J’ba fofi means giant spider
What’s worse than a little spider?
A GIANT SPIDER
A couple nights ago, Mel hollered out, “Mom come here quick, look at this thing.”
I knew right away it was a spider. I’ve learned her tone of voice. For a girl who can draw the most macabre images, she’s a real shrieker when it comes to spiders. I’ve seen her curl into a little ball on the floor at the sight of a tiny one hanging from the ceiling. This bug was about the size of a dime and had extremely long legs.
“It jumped at me four times,” Mel stood wide eyed, hands folded in front of her chest like she expected the thing to morph into the J’ba fofi.
“That’s not a spider,” I said. “It’s a cricket.” I gave the creepy-crawly a swat (sorry bug lovers. I’m not a fan of fabric-eating pests inside my house, and outside the poor thing would have died a slow, freezing death).
Turned out to be a camel (or cave) cricket. Look at those long legs! These critters don’t bite or sting. Their only defense is to hop toward their predators, hoping their intimidating design will scare it away. Worked on Mel. Ha-ha-ha.
I wasn’t so intimidated by this little guy, but a human-sized tarantula would do me in. How about you? Let’s discuss one that appears to have some credibility.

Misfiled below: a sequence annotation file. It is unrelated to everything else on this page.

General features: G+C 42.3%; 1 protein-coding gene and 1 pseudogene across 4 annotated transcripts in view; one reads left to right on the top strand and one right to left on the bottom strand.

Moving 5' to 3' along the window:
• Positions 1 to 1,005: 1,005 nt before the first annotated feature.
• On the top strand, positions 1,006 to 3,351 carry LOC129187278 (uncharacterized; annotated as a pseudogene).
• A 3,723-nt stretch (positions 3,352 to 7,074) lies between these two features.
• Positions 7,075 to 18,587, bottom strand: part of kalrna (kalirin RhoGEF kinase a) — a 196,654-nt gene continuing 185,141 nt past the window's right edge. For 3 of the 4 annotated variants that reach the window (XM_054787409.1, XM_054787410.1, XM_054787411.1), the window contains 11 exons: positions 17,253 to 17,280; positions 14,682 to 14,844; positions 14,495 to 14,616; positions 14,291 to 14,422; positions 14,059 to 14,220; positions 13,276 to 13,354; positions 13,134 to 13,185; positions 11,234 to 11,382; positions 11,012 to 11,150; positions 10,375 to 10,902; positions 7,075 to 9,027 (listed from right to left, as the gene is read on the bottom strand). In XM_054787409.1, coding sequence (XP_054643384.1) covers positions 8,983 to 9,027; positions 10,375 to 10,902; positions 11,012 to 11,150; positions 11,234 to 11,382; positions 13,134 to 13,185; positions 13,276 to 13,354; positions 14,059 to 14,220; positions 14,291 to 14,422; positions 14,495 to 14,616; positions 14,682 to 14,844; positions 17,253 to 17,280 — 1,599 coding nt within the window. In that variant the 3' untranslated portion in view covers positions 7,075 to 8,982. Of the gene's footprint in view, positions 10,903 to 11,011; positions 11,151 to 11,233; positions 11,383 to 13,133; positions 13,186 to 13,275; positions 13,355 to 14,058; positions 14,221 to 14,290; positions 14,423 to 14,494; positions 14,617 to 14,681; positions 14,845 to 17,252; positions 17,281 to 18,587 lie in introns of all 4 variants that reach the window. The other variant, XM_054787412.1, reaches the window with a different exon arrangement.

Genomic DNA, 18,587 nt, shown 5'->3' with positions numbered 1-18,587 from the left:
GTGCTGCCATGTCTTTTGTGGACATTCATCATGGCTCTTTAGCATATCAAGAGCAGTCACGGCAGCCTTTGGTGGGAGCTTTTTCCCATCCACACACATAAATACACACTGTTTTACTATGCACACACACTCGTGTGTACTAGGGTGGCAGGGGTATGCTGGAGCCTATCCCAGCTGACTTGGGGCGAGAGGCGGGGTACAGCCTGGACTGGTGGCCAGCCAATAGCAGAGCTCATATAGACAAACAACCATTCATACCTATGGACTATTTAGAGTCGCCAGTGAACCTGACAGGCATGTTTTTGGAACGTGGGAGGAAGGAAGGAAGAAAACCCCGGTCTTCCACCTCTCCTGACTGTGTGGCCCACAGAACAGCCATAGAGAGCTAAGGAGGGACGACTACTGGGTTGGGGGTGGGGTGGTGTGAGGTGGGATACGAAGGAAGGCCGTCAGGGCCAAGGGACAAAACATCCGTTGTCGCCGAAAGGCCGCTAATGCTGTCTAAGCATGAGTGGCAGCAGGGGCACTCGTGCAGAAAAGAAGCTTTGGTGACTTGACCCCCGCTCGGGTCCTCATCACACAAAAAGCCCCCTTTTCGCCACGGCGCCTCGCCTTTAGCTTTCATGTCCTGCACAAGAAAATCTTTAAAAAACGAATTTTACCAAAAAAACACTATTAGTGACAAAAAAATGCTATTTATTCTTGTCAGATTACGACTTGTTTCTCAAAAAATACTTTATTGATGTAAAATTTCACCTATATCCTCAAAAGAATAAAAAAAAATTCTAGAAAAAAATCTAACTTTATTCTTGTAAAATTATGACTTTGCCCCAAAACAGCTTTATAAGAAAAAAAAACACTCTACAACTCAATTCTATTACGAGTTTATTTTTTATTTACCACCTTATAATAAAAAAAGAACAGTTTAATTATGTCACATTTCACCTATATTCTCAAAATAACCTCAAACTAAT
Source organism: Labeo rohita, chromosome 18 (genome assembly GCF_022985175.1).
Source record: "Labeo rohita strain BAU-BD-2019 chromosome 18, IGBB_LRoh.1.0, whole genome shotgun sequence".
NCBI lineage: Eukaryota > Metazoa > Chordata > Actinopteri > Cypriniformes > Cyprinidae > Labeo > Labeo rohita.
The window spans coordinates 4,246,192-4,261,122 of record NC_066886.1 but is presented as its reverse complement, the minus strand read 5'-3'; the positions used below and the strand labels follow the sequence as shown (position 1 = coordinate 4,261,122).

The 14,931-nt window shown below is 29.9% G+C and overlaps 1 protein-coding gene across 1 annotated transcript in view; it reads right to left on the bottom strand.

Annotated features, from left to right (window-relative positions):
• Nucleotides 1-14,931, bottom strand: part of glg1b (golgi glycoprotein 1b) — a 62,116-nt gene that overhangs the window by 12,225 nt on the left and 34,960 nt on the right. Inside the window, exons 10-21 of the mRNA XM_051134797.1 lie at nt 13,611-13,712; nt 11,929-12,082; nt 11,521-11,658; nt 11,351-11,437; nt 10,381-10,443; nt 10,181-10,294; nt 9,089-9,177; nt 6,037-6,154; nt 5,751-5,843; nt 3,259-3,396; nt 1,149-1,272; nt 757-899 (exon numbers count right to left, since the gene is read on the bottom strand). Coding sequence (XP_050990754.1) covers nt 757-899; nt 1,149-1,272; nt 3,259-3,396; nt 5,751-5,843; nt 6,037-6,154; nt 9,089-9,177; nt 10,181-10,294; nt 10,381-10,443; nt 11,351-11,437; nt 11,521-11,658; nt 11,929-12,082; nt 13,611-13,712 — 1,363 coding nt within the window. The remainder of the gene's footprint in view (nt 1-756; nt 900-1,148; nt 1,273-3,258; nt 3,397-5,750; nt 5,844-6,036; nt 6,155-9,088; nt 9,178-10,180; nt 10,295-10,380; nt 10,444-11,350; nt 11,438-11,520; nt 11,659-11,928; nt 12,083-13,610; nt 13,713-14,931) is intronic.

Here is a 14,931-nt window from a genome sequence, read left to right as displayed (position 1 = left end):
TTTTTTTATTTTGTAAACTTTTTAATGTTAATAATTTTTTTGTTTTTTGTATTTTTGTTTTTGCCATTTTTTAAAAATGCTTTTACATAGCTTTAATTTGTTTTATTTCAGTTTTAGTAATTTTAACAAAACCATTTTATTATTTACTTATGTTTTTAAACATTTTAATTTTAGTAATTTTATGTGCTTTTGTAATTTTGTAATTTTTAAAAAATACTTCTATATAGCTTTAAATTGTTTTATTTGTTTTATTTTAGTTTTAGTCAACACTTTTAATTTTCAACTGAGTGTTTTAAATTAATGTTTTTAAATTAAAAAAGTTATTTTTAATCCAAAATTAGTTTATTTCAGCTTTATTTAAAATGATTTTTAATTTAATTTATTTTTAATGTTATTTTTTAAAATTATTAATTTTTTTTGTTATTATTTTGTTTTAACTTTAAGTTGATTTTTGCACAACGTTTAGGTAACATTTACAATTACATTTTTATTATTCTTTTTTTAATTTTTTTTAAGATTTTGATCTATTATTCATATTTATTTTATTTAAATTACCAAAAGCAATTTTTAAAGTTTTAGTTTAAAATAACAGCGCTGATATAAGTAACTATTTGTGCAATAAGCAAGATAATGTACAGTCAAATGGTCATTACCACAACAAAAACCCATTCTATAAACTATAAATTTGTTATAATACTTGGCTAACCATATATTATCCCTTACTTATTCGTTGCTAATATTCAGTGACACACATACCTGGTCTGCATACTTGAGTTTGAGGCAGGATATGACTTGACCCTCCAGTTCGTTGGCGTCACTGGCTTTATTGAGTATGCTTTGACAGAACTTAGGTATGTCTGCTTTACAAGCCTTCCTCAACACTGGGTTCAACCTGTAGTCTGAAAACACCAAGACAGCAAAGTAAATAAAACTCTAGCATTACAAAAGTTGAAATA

Cryptid in the Congo
This monster-creature is said to inhabit the forests of Congo and Cameroon. The Baka people of Cameroon say it has a hairy, tarantula like body about three feet across with legs nearing four feet in length. Locals describe the creature as brown in color with a purple mark on the abdomen. They feast on birds and small game. To catch prey, the spiders spin a circular web between trees.
When creating a shelter, the J’ba fofi supposedly weave leaves into the shape of a traditional pygmy hut. They lay peanut-sized eggs in clusters. Locals kill the spider-creature if it nests too close to the village because their large fangs cause quite an irritable bite. While they’re poisonous, the J’ba fofi’s bite rarely kills people.
This cryptid gained the western world’s attention when, in 1938, British Explorer R. K. Lloyd and his wife traveled into the Congo jungles while on their honeymoon. As they were driving down a remote stretch of road, a unique creature crawled out in front of them. Inching closer, they realized it was a giant spider. Before they could take a picture, the creature scurried back into the forest.
I wonder why they didn’t follow?
There’s no actual proof J’ba fofi exists. The last time the Baka saw one was in 2003. A monetary reward has been suggested to entice the locals to kill one and preserve the body. You can learn more about that venture from this intriguing interview on YouTube.
In case you haven’t been creeped out enough
Are you afraid of spiders?
What is the largest spider you have seen in your home?
If you like this blog post, you might also like this article on the Mongolian Death Worm.